NEW YORK--(BUSINESS WIRE)--Fitch Ratings has assigned an 'AA' rating to the Harbor Department of Los Angeles, California's (Port of Los Angeles, or POLA) $38.7 million refunding revenue bonds series 2015 A (Non-AMT). In addition, Fitch has affirmed the 'AA' rating for approximately $965.4 million of parity revenue bonds. The Rating Outlook is Stable.
The 'AA' rating reflects POLA's leading market position, with stable revenues underpinned by long-term contractual guarantees adequate to cover most outstanding senior debt service. Strong financial metrics and considerable liquidity expected throughout execution of the manageably sized CIP further support the rating. Although management does not expect to issue long-term debt to fund its CIP, the port may draw from its commercial paper (CP) program.
KEY RATING DRIVERS
Revenue Risk -Volume: Stronger
Very Strong Market Position: POLA is the nation's largest container port and, when combined with the Port of Long Beach, the two constitute the San Pedro Bay Port Complex, the 10th largest port complex in the world. POLA has experienced a steady return in cargo volumes following the recession led downturn in maritime trade. Going forward, there is ongoing exposure to volatile international trade as well as labor risks, and throughput levels remain largely dependent on Far East imports.
Revenue Risk -Price: Stronger
Resilient Revenue Stream: A large majority of operating revenues are derived from the container business; however, long-term leases with minimum payment levels to most key tenants mitigate cargo volume risk. Over the next five years, the port estimates annual minimal lease revenues in the $300 million range.
Infrastructure Development/Renewal: Stronger
Flexible Capital Program: The port's capital program is modestly sized at $803 million with no long-term debt issuances planned. The port's terminal facilities are modern and contiguous, and have excellent access to intermodal transportation facilities. The port maintains strong debt service coverage levels, and has an internal policy to manage leverage in order to maintain a minimum of 2.0x net revenue coverage.
Debt Structure: Stronger
Conservative Debt Structure: All of the port's outstanding bonds are fixed rate obligations with stable annual debt service requirements, though the port may also utilize a portion of its $200 million CP program to fund its CIP. Covenants and reserve requirements are in-line with highly rated U.S. port credits.
Strong Financial Profile: The port benefits from a strong balance sheet and high coverage ratios highlighted by FY2015 unrestricted reserves of $436 million and debt service coverage of 3.84x. Port leverage is also very low with a 1.9x net debt/cash flow available for debt service ratio. The port's financial position is further supported by stable revenue sources through long-term lease agreements with most tenants. Minimum annual lease payments are projected to make up at least 60% of total operating revenues through fiscal 2020.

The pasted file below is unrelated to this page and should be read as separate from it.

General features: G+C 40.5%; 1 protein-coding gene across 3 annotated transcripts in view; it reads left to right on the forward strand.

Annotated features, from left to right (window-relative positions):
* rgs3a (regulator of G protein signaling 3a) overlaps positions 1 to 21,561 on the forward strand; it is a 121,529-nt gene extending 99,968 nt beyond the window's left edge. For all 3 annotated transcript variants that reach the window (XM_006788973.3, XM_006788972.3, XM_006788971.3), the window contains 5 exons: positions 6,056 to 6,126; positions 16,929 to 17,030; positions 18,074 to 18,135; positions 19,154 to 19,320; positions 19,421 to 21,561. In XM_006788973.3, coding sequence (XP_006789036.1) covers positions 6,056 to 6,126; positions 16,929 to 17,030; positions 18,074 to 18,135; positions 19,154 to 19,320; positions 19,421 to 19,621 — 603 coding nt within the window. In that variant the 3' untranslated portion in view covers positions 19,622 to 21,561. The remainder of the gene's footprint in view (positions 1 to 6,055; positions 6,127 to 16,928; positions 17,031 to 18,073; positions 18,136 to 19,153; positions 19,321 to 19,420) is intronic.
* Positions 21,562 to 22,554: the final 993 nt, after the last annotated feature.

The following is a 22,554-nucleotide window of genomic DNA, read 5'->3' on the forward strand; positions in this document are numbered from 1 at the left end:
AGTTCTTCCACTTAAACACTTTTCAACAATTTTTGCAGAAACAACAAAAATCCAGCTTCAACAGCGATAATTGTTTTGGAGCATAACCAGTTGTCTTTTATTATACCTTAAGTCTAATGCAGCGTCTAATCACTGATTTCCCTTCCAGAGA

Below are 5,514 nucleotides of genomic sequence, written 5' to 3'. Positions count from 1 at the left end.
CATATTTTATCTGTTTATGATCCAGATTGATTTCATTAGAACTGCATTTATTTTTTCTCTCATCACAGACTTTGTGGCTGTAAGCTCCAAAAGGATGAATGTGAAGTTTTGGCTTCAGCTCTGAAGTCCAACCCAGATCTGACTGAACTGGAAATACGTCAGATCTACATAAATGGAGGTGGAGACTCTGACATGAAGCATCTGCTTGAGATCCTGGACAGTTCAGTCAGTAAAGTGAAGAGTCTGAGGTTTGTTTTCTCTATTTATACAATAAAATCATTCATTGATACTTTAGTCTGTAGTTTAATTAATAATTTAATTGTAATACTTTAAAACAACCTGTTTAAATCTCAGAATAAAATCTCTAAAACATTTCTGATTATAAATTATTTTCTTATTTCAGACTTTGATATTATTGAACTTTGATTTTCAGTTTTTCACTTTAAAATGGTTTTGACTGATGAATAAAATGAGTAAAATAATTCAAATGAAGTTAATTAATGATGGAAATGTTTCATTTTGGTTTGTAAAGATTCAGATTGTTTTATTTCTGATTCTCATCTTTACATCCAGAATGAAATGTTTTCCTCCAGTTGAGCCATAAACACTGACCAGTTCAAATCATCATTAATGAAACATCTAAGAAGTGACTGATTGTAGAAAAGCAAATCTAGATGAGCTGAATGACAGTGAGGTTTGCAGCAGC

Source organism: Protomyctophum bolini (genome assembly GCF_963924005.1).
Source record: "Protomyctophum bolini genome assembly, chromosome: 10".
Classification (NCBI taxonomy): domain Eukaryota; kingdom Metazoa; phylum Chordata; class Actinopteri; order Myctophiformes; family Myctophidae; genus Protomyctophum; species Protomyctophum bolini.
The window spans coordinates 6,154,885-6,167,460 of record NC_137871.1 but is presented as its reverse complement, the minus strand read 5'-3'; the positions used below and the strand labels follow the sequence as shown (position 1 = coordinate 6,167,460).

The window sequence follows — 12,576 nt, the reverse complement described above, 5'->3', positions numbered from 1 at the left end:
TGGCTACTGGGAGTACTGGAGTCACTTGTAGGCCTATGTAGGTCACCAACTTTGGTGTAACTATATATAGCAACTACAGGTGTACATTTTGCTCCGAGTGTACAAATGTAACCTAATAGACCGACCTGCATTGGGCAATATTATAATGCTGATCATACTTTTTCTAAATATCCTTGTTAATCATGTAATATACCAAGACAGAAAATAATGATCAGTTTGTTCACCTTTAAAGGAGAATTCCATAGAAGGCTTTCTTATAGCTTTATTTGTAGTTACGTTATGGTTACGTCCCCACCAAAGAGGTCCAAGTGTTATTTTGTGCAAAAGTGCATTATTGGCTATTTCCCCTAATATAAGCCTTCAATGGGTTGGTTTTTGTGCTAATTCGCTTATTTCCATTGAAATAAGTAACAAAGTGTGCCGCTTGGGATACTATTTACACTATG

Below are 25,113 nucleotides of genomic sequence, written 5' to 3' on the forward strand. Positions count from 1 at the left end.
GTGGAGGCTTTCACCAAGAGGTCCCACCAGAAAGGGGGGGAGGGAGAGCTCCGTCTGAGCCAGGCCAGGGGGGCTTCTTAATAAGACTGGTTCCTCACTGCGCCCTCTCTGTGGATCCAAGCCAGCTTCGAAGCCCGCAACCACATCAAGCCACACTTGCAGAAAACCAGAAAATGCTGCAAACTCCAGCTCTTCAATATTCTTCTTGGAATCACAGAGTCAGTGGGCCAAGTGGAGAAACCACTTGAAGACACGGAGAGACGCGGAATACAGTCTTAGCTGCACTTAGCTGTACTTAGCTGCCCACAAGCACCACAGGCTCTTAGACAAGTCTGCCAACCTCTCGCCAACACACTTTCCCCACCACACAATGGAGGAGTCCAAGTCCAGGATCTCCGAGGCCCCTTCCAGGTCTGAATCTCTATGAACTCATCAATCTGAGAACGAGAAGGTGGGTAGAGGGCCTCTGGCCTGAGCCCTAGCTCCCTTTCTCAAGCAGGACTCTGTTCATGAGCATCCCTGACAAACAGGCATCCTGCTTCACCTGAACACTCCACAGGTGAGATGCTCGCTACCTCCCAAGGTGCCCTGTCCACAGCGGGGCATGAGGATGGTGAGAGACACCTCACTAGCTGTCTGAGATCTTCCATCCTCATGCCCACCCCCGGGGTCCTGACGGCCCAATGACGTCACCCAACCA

Negative - Operational Underperformance: Substantial changes in container tonnage or a marked shift in the diversity of revenue sources supporting the port;
Negative - Metrics and Leverage: A sustained reduction in debt service coverage ratios falling below the 2.0x range or divergence from current leverage levels due to changes in the port's cost structure and scope of capital plan.
Positive - Given the port's already strong profile and rating level, upward rating action is unlikely.
PEERS: Amongst its peers in the 'AA' rating category, such as Port of Long Beach (CA), POLA demonstrates comparably strong cargo activity and robust coverage metrics. Leverage for both ports is also consistent with the 'AA' rating category.
The series 2015A bonds will refund outstanding revenue bonds for estimated net present value savings of $6.3 million. The bonds are being issued as fixed rate and mature in 2026.
POLA is the nation's largest container port, and operational performance remains healthy with a solid recovery since the previous recession period. Container volumes were nearly 8.2 million TEUs (20-equivalent units) in fiscal 2015, reflecting a slight decline of 0.2% taking into account both expanding economic activity as well as the offset by labor unrest at the start of 2015 (for more information on the labor slowdown see 'Fitch: West Coast Labor Seesaw Leaves Reliability Question' dated Feb. 24, 2015). Import cargo from Asia, particularly China, drives a substantial portion of the overall volumes.